If there's one thing I've learned on the mission (and there's more than one, but here we go) it's that you have to do hard things and that your comfort zone has to expand pretty rapidly or else you're going to have a rough go of it. Who should be the first to train a new missionary while still in training? Hermana Een. Who should we ask to give a 10 minute talk on Sunday (IN SPANISH)? Hermana Een. Who should share a spiritual thought in the next Zone Conference (specialized training... I'd try and explain it but I'm not exactly sure what it is either)? Hermana Een. Who has lost all ability to say no? Hermana Een. Es una cosa de la misión. [It is a thing of the mission] (My companion thinks I say that a lot.)
You know that old TV show, Dragon Tales? Remember Zach and Wheezy? (The two-headed, green and purple one?) Sometimes that's what a companionship is like. You take two VERY different people and tell them to work as one. There's bumps in the road. There's a lot of adjustment. It's weird being a senior companion/trainer to someone who is above me both in Language and in years and the only thing I have going for me is "mission experience," and not much of that either. But we try.
Ustedes son maquinas! [You are machines!] I hear that a lot from well-meaning leaders in the mission regarding my companion and I. In a way it's true. We're doing hard things, never before done, and we're giving it our best. We're not quite well-oiled yet. We still get lost, take the wrong metros and have to ask where the bus stop is...but we're getting there.
This week I had my first first intercambio (when the Sister Training Leaders come and spend the day with you), so Hermana Boyer joined our companionship for a day. We worked through winds worthy of the Wizard of Oz, prayed a lot, and had one of the best days I've ever had on my mission. Part of that was due to the members we visited and the lessons we taught, but above all of that was when Souad accepted a baptismal date. Here's her story.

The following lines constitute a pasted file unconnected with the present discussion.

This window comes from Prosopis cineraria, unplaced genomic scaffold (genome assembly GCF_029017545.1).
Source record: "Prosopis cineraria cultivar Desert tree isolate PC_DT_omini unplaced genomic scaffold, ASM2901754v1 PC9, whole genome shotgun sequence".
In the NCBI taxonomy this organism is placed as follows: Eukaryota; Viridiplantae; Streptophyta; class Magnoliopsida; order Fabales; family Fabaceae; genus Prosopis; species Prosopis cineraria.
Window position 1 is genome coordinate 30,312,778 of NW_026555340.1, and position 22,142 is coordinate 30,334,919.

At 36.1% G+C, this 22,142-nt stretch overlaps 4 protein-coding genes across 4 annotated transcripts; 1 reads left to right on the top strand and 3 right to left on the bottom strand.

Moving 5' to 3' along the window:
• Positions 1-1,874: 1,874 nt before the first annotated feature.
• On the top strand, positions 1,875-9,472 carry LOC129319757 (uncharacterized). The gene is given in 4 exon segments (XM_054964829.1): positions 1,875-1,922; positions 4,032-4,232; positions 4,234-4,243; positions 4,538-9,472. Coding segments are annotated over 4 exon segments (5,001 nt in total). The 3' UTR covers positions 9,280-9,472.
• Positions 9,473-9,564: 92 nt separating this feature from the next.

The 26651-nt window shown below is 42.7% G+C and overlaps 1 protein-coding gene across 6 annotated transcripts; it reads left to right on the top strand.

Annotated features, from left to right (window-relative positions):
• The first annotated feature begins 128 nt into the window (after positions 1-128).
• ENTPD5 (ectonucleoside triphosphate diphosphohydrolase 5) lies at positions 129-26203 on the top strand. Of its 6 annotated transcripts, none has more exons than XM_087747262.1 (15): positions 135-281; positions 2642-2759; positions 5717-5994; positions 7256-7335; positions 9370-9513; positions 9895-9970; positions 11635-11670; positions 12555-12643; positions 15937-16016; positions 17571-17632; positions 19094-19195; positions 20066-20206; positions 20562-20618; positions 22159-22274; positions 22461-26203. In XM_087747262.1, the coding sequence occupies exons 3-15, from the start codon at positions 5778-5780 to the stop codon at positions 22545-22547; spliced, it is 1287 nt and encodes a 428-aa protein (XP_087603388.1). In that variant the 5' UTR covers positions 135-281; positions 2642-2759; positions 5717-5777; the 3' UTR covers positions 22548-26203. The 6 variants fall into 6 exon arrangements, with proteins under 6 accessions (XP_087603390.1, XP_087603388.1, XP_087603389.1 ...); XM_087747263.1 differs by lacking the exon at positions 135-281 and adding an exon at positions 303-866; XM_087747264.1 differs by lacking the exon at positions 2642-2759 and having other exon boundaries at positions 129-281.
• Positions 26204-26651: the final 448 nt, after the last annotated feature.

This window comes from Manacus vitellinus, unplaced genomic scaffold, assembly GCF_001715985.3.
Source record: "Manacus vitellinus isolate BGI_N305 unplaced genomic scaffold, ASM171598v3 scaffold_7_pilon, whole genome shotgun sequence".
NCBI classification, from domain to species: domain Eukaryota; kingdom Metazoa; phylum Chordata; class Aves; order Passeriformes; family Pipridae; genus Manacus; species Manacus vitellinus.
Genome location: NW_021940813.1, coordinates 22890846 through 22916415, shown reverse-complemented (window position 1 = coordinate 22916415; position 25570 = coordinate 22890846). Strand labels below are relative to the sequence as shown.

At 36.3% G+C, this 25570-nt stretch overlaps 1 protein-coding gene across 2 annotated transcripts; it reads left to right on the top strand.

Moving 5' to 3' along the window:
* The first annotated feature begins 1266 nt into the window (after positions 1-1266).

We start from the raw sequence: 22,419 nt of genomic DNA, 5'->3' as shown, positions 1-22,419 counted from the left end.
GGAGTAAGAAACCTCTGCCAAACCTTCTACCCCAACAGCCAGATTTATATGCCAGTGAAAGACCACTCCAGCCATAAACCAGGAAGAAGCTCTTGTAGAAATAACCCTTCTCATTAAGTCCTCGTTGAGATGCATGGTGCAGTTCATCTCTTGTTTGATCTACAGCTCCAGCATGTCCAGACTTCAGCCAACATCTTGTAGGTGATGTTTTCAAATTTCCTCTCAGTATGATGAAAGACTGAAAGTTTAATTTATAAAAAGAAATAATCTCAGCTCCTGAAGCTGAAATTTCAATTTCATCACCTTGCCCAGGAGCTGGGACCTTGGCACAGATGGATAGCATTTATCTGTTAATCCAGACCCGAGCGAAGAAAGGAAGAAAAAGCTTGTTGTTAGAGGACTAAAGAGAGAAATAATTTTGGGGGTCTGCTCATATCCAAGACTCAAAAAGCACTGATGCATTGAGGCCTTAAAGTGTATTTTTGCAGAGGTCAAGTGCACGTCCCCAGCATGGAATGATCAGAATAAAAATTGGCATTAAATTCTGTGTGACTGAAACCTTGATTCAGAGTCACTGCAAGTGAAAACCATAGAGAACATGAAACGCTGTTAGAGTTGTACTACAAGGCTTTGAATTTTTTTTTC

We were knocking doors (a necessity of missionary work, though not one Hermana Manotas enjoys) and a woman answered. Her hair was disheveled, her doorway was dark and she looked...well... a little scary. She told us how she didn't have power, didn't have light, and wasn't very interested in our message... because she's boarderline muslim (whatever that means). But we left our card and encouraged her to call us if she ever needed help. About 10 minutes later we got a call simply saying, "I found a candle. You can come back."
I was a little hesitant (Dang it Saratov Approach) but we went back, sat in her humble piso (sharing a chair because she didn't have 2), and listened. When the time was right I shared my favorite scripture, John 8:12 (I [Jesus] am the light of the world. He that followeth me shall not walk in darkness, but shall have the light of life.) We bore testimony. We tried to comfort her. And when the time came, we left.
The three of us went to Souad's house again. She had found another chair so we could all sit and was SO different. We hadn't even gotten very far into the lesson, simply talking about this and that about the church and she said "Take me Take me, Baptize me!" So we set a date.
I've always heard that people could change. And I've really tried to believe it. But now I know. Now I've seen it for myself, and that changes everything. So everything that's hard in mission work is worth it because we really ARE making a difference. We didn't do anything with electricity, but we brought a light, and it continues to grow and glow. And I'll never forget that.
Summary: People really CAN change, and the light that the gospel brings is SO REAL. Having a new companion is different in ways that are both good and challenging. But we try.
Love you guys!
|Hermana Manotas and Hermana Alayna Een|